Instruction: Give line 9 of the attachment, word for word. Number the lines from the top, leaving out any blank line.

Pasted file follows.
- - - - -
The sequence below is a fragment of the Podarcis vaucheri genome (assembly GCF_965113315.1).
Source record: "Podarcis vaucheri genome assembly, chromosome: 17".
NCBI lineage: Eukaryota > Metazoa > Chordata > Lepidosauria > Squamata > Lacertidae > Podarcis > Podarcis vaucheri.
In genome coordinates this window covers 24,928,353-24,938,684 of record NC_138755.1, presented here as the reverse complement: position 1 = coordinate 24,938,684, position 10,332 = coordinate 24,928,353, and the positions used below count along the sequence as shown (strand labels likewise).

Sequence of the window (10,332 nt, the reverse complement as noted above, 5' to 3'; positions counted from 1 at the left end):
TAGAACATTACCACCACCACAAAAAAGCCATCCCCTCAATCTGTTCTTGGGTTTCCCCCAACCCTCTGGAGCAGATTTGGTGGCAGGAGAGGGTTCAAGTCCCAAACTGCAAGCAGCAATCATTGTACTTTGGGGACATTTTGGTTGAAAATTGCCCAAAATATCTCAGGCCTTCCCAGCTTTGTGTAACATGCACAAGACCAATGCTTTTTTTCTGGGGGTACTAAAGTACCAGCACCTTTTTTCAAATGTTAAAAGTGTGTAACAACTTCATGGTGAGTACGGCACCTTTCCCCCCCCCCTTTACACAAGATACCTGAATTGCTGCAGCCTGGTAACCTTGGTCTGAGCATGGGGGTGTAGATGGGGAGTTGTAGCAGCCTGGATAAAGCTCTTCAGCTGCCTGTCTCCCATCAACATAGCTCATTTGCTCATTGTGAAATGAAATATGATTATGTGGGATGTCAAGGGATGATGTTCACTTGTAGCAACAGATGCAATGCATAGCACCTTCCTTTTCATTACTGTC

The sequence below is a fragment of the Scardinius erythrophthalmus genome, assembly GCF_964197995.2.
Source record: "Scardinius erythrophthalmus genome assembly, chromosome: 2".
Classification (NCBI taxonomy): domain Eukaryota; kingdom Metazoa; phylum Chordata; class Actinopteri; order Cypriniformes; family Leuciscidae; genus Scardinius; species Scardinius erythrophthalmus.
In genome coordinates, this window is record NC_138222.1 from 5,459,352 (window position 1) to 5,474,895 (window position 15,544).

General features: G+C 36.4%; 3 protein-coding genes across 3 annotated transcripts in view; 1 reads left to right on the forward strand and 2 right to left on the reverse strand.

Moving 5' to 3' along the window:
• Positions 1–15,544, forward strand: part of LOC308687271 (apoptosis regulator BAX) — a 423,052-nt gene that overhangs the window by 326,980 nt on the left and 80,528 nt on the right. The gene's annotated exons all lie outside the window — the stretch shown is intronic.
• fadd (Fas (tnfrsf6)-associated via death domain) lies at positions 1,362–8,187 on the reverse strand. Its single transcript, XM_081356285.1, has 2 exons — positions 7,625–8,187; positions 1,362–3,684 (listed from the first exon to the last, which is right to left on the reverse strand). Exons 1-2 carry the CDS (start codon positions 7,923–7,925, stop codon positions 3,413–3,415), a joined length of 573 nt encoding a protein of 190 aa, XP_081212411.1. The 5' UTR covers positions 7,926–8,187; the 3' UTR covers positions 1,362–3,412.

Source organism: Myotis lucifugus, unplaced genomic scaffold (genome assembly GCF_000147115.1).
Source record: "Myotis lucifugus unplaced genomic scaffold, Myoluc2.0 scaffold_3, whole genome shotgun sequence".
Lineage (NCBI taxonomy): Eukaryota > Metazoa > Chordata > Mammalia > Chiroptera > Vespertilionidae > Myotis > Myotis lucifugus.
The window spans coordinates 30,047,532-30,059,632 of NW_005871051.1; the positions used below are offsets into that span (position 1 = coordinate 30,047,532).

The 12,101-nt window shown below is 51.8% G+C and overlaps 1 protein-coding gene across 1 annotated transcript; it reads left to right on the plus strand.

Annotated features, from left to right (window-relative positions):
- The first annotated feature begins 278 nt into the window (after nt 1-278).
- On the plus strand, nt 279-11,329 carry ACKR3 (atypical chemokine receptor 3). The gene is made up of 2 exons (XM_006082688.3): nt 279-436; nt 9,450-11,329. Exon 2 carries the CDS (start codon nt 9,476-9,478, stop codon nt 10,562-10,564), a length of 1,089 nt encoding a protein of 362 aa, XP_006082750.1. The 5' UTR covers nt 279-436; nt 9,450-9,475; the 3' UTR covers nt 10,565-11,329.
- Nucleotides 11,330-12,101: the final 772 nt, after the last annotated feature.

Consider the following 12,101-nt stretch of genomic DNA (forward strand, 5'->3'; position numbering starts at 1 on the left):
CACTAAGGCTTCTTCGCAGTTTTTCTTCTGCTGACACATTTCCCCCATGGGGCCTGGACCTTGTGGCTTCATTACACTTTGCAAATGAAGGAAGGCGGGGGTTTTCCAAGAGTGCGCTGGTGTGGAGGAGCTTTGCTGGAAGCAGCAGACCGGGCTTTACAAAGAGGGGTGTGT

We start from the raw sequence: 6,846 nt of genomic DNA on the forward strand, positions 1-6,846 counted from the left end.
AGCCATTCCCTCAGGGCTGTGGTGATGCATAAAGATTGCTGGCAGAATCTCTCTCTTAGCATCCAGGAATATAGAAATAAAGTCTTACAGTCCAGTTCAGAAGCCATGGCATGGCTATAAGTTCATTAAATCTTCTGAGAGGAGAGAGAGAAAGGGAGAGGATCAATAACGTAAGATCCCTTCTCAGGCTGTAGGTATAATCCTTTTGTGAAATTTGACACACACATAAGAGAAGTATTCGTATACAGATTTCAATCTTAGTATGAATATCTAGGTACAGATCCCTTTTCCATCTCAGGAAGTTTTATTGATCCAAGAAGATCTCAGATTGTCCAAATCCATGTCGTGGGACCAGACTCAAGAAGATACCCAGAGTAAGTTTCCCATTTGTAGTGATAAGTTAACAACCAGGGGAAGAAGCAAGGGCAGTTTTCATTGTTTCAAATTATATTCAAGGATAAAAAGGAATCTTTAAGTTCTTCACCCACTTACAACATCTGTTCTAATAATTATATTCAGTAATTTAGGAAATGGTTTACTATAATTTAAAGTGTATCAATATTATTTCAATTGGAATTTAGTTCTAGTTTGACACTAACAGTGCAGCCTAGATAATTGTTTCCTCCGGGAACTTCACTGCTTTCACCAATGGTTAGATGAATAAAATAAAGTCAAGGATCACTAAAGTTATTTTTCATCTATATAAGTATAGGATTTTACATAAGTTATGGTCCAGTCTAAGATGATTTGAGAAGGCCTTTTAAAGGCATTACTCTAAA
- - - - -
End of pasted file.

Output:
Classification (NCBI taxonomy): domain Eukaryota; kingdom Metazoa; phylum Chordata; class Actinopteri; order Cypriniformes; family Leuciscidae; genus Scardinius; species Scardinius erythrophthalmus.